If you’ve booked concert or theatre tickets on the Ticketmaster website, you may have noticed a small box hovering above the ‘submit order’ button as you’re about to pay.
The writing is so small you need a magnifying glass to read it. At the bottom there are two tick-boxes with larger lettering.
One, highlighted in grey, reads: ‘Yes, Protect My Ticket Purchase. I confirm that I am a UK resident and that I have read and saved the terms and conditions of the Missed Event Insurance.’ The other, not highlighted, reads ‘No’.
Give us a break: A crackdown on traps hidden in small print is the least Chancellor Philip Hammond can do after pushing up the cost of the insurance you can’t do without
After using my computer’s zoom function, it became clear that by clicking ‘yes’ I was signing up to pay an extra £5.15 per ticket to guarantee a refund in the event of ‘illness, travel delay, jury service and more’.
Welcome to the new world of insurance. These days companies will flog you cover for almost anything; lost car keys, handbags, tickets and stone chips on your car windscreen.
These deals are hugely profitable for insurers and the middlemen who peddle them.
Data from the City watchdog shows that some firms selling key cover get just one claim for every 100 policies, then reject up to one in five of those.
I hope today’s guide will help you say ‘no’ when you want to refuse certain insurances.
A crackdown on traps hidden in small print — billed for today’s Budget — might help. It’s the least Chancellor Philip Hammond can do after pushing up the cost of the insurance you can’t do without.
Car and home premiums will rise by hundreds of pounds this year due to higher taxes and larger injury payouts — and some ordinary working families, to use the Government’s corny term for us, will be tempted to do without.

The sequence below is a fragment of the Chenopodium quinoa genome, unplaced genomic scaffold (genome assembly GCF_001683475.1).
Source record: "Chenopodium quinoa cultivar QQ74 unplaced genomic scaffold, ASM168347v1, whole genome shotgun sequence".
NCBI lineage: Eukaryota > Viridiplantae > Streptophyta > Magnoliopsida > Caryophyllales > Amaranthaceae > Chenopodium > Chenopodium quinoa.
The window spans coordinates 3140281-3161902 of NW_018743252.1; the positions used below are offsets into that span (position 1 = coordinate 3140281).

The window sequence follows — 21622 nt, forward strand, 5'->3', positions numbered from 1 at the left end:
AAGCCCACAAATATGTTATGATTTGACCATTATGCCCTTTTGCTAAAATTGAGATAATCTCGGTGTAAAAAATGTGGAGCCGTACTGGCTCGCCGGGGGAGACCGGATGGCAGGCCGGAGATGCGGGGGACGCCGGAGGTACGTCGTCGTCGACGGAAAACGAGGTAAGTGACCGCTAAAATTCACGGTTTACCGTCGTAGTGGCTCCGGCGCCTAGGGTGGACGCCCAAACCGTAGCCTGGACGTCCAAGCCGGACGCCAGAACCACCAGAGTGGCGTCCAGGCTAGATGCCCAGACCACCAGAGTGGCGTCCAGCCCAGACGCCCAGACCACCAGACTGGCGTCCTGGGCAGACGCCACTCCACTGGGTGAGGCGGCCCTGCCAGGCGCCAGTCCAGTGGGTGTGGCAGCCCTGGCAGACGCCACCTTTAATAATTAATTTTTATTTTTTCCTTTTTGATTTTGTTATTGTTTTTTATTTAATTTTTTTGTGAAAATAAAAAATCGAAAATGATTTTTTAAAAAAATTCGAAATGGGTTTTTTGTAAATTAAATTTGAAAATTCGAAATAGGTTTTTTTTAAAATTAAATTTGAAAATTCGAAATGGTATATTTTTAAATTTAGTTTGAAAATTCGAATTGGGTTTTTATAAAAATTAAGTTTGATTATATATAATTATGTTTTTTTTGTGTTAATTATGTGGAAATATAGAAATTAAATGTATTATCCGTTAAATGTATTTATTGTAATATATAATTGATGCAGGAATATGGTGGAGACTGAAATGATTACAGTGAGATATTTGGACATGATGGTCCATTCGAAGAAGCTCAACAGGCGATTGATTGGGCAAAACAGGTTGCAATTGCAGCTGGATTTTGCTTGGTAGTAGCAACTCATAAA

Before doing anything rash, a good idea is to work out if you could afford the costs yourself.
For example, shelling out for lost keys or a broken boiler would be painful for me, but I’d cut back elsewhere and dip into savings.
By contrast, I’d be up the creek if my house burnt down or the appliances were wrecked in a flood.
When it comes to your life, home and car, good insurance is a must.
For everything else, put some money each month into an emergency savings pot.
You can dip in to it for all unexpected bills — and avoid boosting an insurance company’s bottom line.
Keep an eye out in the Budget today for a reprieve for shopkeepers hit by enormous hikes to property taxes.
It’s been mooted by ministers, and should represent an important victory for Money Mail’s campaign to Save Our Shops.
But while a lifeline for the worst hit should keep stores open for another year, the top prize would be a total review of the way business rates are calculated.
That would safeguard our high streets, B&Bs, pubs and restaurants for a generation.
If Philip Hammond really does have a small pot of cash to play with, he could do worse than scrap the nastiest death taxes. From May, fees will soar for grant of probate — the document that allows you to carry out a relative’s wishes after their death.
And if the deceased owned a £300,000 house, and had a few bob in savings, the cost will rise from a flat-rate of £215 to £1,000.
The fee is £4,000 for estates above £500,000 — not uncommon in the south of England, where property prices have soared — and hits £20,000 for estates above £2 million.
These fees cover a bit of paperwork by a clerk, which means this is a tax raid, plain and simple, and should be abandoned.
Meanwhile, the amount you can give away each year free of inheritance tax has been frozen at £3,000 since 1981. It would be £11,000, had it risen with inflation.
Gifts are exempt from tax if you live seven years after making them. Why not increase the allowance to £11,000, and cut the exemption to three years?
Come on Mr Hammond, show you really are on the side of ordinary working families.